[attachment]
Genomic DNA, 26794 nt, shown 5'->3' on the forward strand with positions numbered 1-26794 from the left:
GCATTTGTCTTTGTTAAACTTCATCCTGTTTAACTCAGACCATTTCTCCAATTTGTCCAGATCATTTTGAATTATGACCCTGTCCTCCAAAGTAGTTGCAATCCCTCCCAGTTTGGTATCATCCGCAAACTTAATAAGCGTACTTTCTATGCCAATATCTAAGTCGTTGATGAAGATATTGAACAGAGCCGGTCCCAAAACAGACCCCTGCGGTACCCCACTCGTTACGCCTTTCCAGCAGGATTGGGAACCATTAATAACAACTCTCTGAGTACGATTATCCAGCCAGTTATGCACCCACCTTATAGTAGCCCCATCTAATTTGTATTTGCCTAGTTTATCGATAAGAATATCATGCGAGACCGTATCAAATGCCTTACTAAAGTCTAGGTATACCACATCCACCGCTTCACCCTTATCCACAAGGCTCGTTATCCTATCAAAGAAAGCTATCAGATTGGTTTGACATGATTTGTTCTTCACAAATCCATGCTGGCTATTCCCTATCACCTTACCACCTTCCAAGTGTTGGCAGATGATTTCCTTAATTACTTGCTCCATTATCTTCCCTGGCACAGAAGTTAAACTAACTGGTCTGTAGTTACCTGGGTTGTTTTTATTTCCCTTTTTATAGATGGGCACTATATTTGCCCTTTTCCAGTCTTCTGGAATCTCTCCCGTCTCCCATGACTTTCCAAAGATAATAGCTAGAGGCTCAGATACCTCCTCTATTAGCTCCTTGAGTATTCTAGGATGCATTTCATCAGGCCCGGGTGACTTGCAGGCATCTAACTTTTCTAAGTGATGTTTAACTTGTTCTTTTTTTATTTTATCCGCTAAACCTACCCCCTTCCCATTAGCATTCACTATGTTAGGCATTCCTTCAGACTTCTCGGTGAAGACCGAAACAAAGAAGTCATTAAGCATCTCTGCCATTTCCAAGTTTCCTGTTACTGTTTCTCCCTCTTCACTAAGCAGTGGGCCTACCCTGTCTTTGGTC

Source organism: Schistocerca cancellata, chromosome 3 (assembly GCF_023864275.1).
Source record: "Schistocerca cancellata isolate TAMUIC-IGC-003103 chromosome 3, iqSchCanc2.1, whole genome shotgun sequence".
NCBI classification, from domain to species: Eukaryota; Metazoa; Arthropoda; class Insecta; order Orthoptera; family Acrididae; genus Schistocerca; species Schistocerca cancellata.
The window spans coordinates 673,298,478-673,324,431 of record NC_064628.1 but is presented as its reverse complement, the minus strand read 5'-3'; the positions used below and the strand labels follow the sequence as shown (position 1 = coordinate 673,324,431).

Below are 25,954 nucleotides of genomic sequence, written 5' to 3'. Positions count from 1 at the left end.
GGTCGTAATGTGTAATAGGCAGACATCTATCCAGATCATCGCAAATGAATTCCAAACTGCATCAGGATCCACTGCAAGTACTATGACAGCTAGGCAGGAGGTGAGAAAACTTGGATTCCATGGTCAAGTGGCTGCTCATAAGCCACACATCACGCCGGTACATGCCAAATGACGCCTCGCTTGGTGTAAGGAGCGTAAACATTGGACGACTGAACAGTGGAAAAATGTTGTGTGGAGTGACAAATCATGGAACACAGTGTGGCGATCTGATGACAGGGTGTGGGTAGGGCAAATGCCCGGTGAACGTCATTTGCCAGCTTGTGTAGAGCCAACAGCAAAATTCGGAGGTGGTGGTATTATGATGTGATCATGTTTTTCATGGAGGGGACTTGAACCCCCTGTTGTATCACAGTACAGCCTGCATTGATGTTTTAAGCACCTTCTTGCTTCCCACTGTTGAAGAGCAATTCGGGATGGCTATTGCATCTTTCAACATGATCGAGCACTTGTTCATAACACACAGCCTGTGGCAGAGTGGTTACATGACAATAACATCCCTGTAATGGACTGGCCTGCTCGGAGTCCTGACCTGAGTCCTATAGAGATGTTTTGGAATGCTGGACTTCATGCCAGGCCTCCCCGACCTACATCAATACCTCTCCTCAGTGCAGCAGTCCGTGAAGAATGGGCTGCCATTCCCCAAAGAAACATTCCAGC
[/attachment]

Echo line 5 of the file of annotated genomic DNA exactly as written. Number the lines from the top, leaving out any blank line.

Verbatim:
NCBI classification, from domain to species: Eukaryota; Metazoa; Arthropoda; class Insecta; order Orthoptera; family Acrididae; genus Schistocerca; species Schistocerca cancellata.